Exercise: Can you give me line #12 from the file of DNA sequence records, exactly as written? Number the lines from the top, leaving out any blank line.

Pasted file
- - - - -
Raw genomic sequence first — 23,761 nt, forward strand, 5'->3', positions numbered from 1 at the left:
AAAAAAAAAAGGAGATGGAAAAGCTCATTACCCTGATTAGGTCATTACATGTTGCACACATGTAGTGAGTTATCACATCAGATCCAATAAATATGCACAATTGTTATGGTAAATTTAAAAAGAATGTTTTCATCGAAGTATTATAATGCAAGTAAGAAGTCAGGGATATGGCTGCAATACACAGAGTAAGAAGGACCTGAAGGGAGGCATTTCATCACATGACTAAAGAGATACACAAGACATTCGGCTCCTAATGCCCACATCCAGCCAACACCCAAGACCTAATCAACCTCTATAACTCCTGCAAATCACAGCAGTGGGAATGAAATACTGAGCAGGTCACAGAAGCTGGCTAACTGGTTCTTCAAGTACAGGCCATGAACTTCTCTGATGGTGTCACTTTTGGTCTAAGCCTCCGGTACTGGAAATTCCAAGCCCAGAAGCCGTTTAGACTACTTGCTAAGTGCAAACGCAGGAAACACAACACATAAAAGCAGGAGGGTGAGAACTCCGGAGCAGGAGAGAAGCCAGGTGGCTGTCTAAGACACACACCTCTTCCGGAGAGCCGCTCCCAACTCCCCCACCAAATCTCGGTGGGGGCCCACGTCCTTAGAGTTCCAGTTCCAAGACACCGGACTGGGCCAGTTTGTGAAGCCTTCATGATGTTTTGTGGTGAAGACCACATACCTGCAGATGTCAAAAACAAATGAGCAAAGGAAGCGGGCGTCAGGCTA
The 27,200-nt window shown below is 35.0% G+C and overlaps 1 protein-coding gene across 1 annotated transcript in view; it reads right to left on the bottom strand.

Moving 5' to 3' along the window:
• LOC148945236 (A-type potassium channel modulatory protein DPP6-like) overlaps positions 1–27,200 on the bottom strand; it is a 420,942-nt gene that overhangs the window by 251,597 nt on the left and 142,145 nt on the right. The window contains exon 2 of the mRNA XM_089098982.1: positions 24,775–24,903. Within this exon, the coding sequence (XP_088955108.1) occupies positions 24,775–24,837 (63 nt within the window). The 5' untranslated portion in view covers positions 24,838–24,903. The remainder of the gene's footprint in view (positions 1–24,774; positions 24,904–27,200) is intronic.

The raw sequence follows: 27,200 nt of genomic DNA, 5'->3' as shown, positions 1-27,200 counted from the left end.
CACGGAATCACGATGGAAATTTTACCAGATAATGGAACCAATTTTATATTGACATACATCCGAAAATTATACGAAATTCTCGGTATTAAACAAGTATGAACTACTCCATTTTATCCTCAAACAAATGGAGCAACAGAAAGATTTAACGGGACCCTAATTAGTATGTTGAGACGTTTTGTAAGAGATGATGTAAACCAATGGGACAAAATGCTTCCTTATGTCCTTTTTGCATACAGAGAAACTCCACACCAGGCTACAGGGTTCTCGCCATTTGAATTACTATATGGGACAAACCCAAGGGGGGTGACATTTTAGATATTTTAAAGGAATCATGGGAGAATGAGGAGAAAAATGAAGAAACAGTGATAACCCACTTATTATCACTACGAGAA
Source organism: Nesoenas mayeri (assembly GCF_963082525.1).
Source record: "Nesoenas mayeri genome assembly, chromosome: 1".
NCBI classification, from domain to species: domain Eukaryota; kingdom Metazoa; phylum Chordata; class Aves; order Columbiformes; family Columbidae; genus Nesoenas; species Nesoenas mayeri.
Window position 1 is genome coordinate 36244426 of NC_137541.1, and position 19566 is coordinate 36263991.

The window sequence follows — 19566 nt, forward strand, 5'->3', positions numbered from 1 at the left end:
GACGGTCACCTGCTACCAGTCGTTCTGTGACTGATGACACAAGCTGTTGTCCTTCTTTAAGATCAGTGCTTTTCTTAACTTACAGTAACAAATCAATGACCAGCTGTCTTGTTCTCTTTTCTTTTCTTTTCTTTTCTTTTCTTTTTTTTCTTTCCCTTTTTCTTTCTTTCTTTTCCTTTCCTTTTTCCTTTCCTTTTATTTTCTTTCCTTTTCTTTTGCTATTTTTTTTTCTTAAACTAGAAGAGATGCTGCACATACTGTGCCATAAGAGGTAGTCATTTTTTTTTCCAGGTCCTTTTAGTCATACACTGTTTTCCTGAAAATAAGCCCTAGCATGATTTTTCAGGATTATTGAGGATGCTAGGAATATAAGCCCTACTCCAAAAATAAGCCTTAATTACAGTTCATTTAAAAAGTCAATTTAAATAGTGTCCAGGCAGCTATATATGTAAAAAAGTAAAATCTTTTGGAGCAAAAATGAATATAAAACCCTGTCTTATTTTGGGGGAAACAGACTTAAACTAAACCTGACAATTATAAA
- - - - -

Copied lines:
The window sequence follows — 19566 nt, forward strand, 5'->3', positions numbered from 1 at the left end: